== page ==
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Assault & Battery

Assault and battery can be tried under criminal law or civil law or both. In criminal courts, assault and battery have to be proven to the standard of "beyond a reasonable doubt". In the civil courts, assault and battery only needs to be proven to the standard of "the preponderance of the evidence".

 

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Assault and battery are legal terms where assault is the threat of doing bodily harm and battery is the infliction of unwanted touching (battering), though physical injury is not necessary in order to prove battery. Insulting or provocative words without threat, no matter how repugnant, do not constitute assault.

Assault and battery usually constitute a single offense and are considered willful or intentional torts. The perpetrator willfully threatens to cause harm or wrongfully touch the plaintiff and then follows by a physical act such as pushing, shoving or hitting.

Battery can also be indirect such as the perpetrator throwing and hitting the other person with an object such as a shoe or knife or by spitting. If a person were to threaten to spit upon another person and the spitter said they had HIV / AIDS and were intending to infect the other person, then this would be assault. If the spit landed upon the other person, this would be battery.

Assault is an intentional threat to cause bodily harm by using physical force. The victim of the assault will believe that the fear is well-founded and imminent and that the perpetrator will carry out the threat unless prevented. Interestingly, for an assault to be carried out, no physical force necessary need be applied. The perpetrator may throw a realistic-looking toy knife at the victim, which falls short and this constitutes as assault.

Battery is the intentional touching of another person against that person's will or by an object put in motion by the perpetrator. Battery need not cause actual physical injury to the person and is still considered a civil offense. For instance, one person may shove another person and no injury occurs, but this is still considered battery and minimal (if any) damages will be assessed. If one person shoves another and that person falls down and breaks an ankle, that would also be battery and most likely more damages (medical expenses, pain and suffering) would be assessed.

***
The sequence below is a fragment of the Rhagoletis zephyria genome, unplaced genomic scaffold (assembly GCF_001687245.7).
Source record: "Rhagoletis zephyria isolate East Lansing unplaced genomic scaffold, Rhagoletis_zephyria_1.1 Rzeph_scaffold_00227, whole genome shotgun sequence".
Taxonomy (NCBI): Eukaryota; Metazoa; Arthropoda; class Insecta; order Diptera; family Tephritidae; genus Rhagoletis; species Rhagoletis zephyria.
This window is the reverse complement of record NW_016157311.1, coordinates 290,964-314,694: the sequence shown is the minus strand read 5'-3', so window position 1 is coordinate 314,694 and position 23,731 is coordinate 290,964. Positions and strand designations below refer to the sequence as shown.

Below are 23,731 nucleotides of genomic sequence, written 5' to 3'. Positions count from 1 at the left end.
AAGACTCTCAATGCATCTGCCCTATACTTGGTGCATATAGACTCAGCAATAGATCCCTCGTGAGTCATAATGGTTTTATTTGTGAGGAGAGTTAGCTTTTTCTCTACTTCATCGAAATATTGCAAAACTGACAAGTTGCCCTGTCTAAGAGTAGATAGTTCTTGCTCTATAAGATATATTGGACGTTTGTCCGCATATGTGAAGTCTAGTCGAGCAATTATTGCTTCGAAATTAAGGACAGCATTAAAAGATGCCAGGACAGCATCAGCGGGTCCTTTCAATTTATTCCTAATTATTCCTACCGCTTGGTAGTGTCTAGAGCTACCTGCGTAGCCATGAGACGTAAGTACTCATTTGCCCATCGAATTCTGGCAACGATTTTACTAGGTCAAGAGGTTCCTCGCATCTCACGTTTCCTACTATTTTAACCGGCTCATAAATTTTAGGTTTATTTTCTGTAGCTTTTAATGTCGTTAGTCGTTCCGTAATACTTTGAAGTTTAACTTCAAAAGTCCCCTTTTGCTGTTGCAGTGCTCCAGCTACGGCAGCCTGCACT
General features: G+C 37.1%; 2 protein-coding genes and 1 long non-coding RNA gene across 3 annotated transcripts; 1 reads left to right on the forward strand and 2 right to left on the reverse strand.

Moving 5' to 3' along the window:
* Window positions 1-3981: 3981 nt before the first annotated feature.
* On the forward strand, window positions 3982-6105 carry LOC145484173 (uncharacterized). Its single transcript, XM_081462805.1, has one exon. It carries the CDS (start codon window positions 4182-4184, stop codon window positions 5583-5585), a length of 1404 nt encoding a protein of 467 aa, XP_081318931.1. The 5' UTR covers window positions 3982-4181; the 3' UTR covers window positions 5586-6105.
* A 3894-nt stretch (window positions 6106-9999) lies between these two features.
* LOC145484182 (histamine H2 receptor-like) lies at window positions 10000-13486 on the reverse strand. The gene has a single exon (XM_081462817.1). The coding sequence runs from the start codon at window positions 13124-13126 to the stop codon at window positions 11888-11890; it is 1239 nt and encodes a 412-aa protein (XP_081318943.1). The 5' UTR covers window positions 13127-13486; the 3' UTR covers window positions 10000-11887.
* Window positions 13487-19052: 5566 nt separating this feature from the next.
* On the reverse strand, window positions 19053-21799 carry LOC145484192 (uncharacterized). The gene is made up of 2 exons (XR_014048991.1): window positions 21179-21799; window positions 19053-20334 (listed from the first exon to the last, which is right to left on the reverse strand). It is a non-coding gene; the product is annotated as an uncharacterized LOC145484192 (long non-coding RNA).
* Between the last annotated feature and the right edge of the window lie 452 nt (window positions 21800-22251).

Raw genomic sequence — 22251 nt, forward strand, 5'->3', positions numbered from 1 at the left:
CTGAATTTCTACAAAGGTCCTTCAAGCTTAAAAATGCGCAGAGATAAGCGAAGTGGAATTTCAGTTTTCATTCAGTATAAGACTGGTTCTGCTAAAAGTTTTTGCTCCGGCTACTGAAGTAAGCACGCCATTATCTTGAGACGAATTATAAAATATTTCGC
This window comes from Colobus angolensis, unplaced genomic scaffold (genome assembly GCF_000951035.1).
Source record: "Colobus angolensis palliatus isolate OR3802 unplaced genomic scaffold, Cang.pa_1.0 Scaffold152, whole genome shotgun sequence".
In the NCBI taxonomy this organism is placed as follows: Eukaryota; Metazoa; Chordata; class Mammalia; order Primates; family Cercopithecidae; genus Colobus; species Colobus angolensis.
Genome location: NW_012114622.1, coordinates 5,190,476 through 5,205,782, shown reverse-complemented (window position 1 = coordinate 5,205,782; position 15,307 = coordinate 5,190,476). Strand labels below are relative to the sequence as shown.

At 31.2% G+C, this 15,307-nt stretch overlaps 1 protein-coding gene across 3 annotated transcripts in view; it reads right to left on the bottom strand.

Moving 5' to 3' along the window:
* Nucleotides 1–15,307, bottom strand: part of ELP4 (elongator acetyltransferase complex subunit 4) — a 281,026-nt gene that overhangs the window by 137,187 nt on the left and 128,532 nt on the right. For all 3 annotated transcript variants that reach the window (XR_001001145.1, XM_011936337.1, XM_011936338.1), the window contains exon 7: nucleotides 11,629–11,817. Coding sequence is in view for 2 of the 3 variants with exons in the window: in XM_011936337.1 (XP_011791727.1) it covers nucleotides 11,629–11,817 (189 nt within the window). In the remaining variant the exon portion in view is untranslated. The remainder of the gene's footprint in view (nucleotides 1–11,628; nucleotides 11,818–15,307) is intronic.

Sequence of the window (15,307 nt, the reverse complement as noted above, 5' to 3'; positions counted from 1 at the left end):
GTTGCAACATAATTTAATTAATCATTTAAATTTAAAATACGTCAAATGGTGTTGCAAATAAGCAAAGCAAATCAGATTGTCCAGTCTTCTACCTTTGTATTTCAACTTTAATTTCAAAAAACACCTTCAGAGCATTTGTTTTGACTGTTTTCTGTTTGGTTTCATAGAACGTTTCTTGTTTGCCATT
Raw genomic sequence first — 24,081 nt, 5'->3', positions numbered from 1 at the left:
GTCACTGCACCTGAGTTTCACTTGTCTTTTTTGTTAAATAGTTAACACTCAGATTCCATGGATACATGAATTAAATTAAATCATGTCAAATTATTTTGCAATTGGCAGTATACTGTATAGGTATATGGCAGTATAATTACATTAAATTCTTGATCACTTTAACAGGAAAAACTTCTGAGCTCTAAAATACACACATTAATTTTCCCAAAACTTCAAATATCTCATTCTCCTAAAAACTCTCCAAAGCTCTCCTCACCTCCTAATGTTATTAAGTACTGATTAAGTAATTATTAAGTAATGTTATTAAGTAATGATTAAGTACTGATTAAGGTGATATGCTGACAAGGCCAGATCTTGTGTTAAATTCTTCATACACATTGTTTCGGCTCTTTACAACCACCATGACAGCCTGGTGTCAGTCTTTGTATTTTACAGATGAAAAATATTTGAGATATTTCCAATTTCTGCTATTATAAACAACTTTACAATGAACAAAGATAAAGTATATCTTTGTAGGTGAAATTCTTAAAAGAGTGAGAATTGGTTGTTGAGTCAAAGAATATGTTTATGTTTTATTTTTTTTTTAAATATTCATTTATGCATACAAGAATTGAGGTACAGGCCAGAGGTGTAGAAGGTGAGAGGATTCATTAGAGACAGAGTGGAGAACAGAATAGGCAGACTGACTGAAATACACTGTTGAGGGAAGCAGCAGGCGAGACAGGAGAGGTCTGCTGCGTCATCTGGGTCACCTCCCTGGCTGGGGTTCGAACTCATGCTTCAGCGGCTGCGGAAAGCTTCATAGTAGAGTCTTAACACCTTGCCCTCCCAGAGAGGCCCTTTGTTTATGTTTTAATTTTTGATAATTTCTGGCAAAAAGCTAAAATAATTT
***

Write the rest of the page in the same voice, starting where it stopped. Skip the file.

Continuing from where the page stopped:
Exceptions Due to Privilege

Some people are exempt, under the law, from committing assault and battery upon another person. Police officers, parents and those who are defending their property are three examples of people who may use reasonable force to arrest, discipline or defend without causing assault and battery. Other examples include sports opponents, those in mutual combat and those who are defending themselves or a family member from bodily harm.

Police officers may threaten and use actual force to restrain a person and make an arrest. As long as excessive force is not use, the police officer is immune from assault and battery charges. Police misconduct is when an officer does use excessive force. Parents may also use reasonable force in order to discipline their children. School teachers in many jurisdiction are also allowed to apply a certain level of force to physically restrain or discipline students. Property owners and merchants may use threats and force to protect their property or merchandise from damage or theft.

Those engaged in sports usually take upon themselves a certain risk of injury and wave most of their rights to assault and battery claims. An exception may be if a participant at a football game used a knife or other weapon to injure an opponent as this would be beyond the normal rules of engagement for the game. Two people who engage in a fist fight also take upon themselves a risk of injury and may not sue the other party for assault and battery unless the other party used excessive or unreasonable force. An example of unreasonable force is if one of the participants in the brawl were to pull out a knife or use a club to beat the other participant mercilessly, beyond subduing the opponent. Using reasonable force to defend oneself or one's family members will also not be seen as assault and battery. The act of protection, however, must be proportionate to the threat that has been posed.

Case Law

Assault and battery case law is useful to understand common law based upon the courts decisions. Case law in assault and battery proceedings show attorneys, plaintiffs, defendants and judges how other courts have judged similar cases in the past, setting a precedent for the current case.

Some common assault and battery case law includes:

  • Reed v. City of Lavonia - where the courts decided that police officers were not entitled to qualified immunity since they used excessive force with their nightsticks during an arrest.
  • Champion v. Outlook Nashville, Inc. - courts sided with the family of a non-verbal autistic man who was restrained by officers with handcuffs, hobbles and pepper spray in an excessive manner.
  • Commonwealth of Massachusetts v. Chambers - courts found that a defendant can be found guilty of assault even when the victim was unaware of the threat.
  • England v. Barron, Georgia - courts found in favor of the plaintiff for $3 million in a case involving a truck driver punching a car driver and injuring her eye socket.
  • Cunningham v. Lynch and Food - courts ruled in favor of a waitress who was assaulted by the company's owner.

Assault and battery case law is common and can be researched in many locations. Some services are free while others charge a fee. If you've been victimized by assault and battery, contact the police to file a report, then contact a personal injury lawyer to check out the potential for civil litigation.

 

 

 

 

 

 

 

 

 

 


 

 


 

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